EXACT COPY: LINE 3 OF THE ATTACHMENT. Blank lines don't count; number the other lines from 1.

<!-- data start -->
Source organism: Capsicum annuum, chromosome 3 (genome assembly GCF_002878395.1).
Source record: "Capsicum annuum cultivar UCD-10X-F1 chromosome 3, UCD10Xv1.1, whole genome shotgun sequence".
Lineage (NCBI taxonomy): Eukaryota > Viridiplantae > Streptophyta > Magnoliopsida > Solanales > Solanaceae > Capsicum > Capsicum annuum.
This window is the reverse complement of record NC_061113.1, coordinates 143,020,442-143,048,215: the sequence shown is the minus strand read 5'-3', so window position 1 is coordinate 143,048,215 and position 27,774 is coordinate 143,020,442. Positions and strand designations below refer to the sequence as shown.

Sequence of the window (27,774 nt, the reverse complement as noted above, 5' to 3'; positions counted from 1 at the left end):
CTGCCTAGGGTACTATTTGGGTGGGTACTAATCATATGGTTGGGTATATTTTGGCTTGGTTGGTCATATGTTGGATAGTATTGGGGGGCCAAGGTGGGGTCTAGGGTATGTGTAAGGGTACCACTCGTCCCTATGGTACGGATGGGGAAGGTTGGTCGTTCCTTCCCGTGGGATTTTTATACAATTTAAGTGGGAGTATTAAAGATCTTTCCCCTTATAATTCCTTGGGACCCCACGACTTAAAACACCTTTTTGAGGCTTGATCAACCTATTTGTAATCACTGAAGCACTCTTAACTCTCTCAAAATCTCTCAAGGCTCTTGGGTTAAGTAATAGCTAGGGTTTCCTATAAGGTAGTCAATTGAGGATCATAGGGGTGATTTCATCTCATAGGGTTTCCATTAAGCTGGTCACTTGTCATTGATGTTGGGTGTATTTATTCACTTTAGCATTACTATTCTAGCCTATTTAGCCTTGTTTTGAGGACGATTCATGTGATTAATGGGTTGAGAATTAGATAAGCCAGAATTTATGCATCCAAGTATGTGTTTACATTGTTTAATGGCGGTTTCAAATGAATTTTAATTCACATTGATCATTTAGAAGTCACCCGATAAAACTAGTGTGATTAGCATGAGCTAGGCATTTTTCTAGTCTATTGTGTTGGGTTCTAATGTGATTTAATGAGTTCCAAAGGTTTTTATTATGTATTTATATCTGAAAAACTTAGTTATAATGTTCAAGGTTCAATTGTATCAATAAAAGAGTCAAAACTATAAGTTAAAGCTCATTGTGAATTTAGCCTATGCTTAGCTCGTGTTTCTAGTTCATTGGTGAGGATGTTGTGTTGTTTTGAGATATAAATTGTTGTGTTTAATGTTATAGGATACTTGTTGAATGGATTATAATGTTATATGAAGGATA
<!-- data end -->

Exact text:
Lineage (NCBI taxonomy): Eukaryota > Viridiplantae > Streptophyta > Magnoliopsida > Solanales > Solanaceae > Capsicum > Capsicum annuum.